DM blames Aligarh students

Aligarh's district magistrate has blamed Aligarh Muslim University students for Wednesday's violence over Muhammad Ali Jinnah's portrait and suspended Internet services in the district for 34 hours, from 2pm on Friday to Saturday midnight.

By Our BUREAU
  • Published 5.05.18
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Lucknow/New Delhi: Aligarh's district magistrate has blamed Aligarh Muslim University students for Wednesday's violence over Muhammad Ali Jinnah's portrait and suspended Internet services in the district for 34 hours, from 2pm on Friday to Saturday midnight.

Chandra Bhushan Singh's order curbing Internet access cites the need "to maintain peace and social harmony" in the face of "antisocial elements spreading rumours" and creating "tension", although no incidents have been reported in the past two days.

On Wednesday, six people were injured in a police baton charge when the Hindu Yuva Vahini, a militia founded by chief minister Yogi Adityanath, stormed AMU to try and remove Jinnah's portrait from the students' union office but faced resistance.

Singh's order, issued in Hindi, appears to largely blame the students for the violence and "communal tension".

"The students became aggressive and a large number of them marched towards the city on May 2 after some Hinduvadi (sic) organisations arrived at the university to burn a so-called effigy of Jinnah while demanding removal of his portrait," the order says.

"Some force was used to check the unruly students. The common people faced problems and this led to communal tension."

Although the students had threatened the march, they never actually carried it out. The police had exerted the "force" that Singh has referred to just inside the campus, near the gates, where the students and the Vahini had clashed.

Police officers have said the cops caned both sides, adding that three from each side were in hospital. Singh's version appears to lend credence to allegations that the police mainly beat up the students.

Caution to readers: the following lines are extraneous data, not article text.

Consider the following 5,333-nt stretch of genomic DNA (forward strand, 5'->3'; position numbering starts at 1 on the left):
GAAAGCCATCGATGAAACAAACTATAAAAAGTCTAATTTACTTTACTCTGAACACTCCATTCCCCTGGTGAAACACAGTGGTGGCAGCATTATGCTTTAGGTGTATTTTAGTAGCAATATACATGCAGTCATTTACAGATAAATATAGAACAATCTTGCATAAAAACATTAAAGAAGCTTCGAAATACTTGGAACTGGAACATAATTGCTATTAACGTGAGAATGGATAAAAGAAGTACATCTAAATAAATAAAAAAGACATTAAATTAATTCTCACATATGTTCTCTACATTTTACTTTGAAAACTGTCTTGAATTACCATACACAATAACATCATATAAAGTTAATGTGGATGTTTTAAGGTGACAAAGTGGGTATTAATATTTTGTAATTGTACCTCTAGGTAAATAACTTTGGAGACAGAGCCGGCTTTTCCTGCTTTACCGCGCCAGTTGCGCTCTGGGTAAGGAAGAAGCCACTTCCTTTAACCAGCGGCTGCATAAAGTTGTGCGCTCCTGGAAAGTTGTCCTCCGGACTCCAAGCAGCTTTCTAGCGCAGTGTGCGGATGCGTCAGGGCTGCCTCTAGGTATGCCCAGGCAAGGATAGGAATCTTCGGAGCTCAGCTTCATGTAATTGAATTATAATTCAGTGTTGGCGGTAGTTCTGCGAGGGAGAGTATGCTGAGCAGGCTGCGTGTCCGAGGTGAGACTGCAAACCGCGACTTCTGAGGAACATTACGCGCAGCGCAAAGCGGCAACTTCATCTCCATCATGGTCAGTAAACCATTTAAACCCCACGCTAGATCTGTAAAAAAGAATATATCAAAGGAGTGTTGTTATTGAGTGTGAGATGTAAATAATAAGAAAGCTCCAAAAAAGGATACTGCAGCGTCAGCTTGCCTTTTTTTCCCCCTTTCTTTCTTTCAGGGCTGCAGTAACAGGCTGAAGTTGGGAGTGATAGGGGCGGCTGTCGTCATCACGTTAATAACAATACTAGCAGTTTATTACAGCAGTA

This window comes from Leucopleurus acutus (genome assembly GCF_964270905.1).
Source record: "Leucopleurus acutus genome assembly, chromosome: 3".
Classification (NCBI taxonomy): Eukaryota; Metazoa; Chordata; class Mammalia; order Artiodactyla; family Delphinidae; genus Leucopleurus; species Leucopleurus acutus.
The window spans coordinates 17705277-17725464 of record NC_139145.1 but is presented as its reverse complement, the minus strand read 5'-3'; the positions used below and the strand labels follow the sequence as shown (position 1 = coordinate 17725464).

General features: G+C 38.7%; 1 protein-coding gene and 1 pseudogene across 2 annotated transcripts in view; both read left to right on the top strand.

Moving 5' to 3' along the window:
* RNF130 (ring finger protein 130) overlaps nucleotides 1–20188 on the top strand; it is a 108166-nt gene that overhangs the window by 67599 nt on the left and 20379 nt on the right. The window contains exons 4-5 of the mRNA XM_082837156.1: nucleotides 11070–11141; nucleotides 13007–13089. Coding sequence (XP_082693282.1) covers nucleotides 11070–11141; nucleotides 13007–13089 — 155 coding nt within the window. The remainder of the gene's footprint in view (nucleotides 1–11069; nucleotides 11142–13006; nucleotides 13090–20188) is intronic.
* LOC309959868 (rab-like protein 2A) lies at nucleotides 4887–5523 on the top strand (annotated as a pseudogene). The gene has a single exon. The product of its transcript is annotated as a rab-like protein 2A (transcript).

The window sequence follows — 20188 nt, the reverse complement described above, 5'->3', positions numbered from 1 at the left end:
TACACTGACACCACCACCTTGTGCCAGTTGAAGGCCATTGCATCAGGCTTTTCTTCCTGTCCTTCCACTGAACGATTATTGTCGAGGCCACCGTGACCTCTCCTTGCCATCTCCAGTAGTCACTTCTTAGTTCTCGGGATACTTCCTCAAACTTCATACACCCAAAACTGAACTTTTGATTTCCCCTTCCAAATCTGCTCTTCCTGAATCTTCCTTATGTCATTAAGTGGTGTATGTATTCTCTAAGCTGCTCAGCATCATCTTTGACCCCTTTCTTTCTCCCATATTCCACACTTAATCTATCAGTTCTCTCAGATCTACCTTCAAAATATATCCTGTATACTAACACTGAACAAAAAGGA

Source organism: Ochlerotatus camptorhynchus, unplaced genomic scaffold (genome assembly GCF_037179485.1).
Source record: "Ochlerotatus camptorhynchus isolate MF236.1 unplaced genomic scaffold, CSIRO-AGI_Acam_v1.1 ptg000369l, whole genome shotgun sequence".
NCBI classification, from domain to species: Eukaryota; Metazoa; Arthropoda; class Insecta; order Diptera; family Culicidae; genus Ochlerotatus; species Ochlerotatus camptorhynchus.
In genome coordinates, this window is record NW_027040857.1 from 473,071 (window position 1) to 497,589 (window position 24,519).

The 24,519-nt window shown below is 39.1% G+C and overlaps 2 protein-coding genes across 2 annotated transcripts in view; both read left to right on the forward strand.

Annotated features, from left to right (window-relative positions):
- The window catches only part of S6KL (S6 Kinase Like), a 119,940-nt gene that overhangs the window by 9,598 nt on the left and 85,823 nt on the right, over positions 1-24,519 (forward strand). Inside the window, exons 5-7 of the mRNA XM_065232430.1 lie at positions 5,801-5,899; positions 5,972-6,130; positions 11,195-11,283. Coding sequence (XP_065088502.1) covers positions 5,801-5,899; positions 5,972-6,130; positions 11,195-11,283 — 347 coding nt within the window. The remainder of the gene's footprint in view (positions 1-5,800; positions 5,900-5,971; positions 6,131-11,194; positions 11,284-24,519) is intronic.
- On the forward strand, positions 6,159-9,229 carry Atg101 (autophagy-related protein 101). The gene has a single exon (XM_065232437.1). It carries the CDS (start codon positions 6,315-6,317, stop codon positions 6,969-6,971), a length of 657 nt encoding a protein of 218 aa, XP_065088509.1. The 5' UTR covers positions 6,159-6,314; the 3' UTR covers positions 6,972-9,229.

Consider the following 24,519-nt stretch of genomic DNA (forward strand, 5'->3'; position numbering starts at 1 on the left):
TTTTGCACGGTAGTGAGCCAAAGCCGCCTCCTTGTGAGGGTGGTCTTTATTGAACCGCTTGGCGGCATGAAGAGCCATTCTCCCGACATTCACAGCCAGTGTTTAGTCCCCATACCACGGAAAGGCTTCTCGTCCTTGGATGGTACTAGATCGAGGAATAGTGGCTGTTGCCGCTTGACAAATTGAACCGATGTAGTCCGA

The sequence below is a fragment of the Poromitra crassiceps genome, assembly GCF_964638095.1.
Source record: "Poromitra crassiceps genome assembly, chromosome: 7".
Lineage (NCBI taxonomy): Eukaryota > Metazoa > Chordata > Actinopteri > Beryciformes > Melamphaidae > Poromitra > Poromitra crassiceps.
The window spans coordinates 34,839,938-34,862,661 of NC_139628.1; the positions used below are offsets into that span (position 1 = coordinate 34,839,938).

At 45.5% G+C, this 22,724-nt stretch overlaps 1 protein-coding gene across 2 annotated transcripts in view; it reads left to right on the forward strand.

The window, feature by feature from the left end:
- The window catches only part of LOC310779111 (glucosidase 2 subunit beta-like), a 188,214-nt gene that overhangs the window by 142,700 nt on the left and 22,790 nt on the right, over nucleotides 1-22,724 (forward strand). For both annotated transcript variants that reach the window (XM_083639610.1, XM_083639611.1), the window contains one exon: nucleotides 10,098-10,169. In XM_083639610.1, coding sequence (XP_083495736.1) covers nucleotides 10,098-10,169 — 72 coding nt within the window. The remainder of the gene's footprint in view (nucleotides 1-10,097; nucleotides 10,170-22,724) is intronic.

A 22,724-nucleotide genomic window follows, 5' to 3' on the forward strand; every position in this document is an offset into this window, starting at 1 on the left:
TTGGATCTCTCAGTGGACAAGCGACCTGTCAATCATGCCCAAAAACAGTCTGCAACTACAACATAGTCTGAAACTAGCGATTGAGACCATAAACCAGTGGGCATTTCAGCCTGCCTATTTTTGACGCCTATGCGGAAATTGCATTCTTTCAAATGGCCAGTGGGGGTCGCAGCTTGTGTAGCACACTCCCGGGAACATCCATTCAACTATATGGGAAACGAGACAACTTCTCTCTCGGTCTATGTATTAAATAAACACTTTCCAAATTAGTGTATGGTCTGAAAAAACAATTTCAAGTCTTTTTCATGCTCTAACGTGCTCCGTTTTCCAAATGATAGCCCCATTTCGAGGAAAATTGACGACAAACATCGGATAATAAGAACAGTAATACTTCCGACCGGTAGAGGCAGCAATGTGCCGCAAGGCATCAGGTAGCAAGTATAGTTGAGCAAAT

AMU students continued their demonstration at the varsity gates on Friday, demanding action against the attackers.

On Friday, students and activists protested in several cities - such as Delhi, Mumbai, Calcutta, Hyderabad and Warangal - against Wednesday's violence at AMU. A demonstration was held outside Uttar Pradesh Bhavan in Delhi.

"This offensive against AMU is linked to the economic policies made to deprive poorer students access to education. A communal ideology is being used as a diversion," retired Delhi University professor Tripta Wahi told The Telegraph.

The CPM student arm, SFI, urged students across the country "to resist the violence unleashed by the Right-wing forces in various educational institutions".

JNU student Amir Malik of the Bhagat Singh Ambedkar Students Organisation said: "This is just another excuse for the RSS to shift the focus from issues like (the mysterious death of) judge (B.H.) Loya and the rapes in Kathua and Unnao."

Protests were witnessed at the Tata Institute of Social Sciences, where student leader Fahad Ahmed said: "We call for Dalits, Adivasis and the Other Backward Classes to support AMU students to prevent communal polarisation."